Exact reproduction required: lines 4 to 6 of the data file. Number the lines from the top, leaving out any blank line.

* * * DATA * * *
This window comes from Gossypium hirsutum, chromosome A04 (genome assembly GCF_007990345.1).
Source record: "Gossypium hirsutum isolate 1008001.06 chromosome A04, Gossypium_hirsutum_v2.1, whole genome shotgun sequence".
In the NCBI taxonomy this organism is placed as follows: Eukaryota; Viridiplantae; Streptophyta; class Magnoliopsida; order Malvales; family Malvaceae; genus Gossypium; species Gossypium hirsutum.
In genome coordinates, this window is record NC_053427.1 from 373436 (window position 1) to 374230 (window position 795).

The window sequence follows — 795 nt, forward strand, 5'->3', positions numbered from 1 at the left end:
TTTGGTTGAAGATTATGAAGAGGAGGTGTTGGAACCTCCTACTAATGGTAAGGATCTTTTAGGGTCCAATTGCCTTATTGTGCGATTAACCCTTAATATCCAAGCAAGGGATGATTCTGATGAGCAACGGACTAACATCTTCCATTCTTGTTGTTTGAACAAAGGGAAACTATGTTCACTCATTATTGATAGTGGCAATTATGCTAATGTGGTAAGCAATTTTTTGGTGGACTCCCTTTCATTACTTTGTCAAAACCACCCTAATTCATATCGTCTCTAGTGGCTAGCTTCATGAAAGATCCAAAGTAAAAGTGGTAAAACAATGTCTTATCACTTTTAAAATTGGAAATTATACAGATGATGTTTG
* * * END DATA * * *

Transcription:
In genome coordinates, this window is record NC_053427.1 from 373436 (window position 1) to 374230 (window position 795).

The window sequence follows — 795 nt, forward strand, 5'->3', positions numbered from 1 at the left end:
TTTGGTTGAAGATTATGAAGAGGAGGTGTTGGAACCTCCTACTAATGGTAAGGATCTTTTAGGGTCCAATTGCCTTATTGTGCGATTAACCCTTAATATCCAAGCAAGGGATGATTCTGATGAGCAACGGACTAACATCTTCCATTCTTGTTGTTTGAACAAAGGGAAACTATGTTCACTCATTATTGATAGTGGCAATTATGCTAATGTGGTAAGCAATTTTTTGGTGGACTCCCTTTCATTACTTTGTCAAAACCACCCTAATTCATATCGTCTCTAGTGGCTAGCTTCATGAAAGATCCAAAGTAAAAGTGGTAAAACAATGTCTTATCACTTTTAAAATTGGAAATTATACAGATGATGTTTG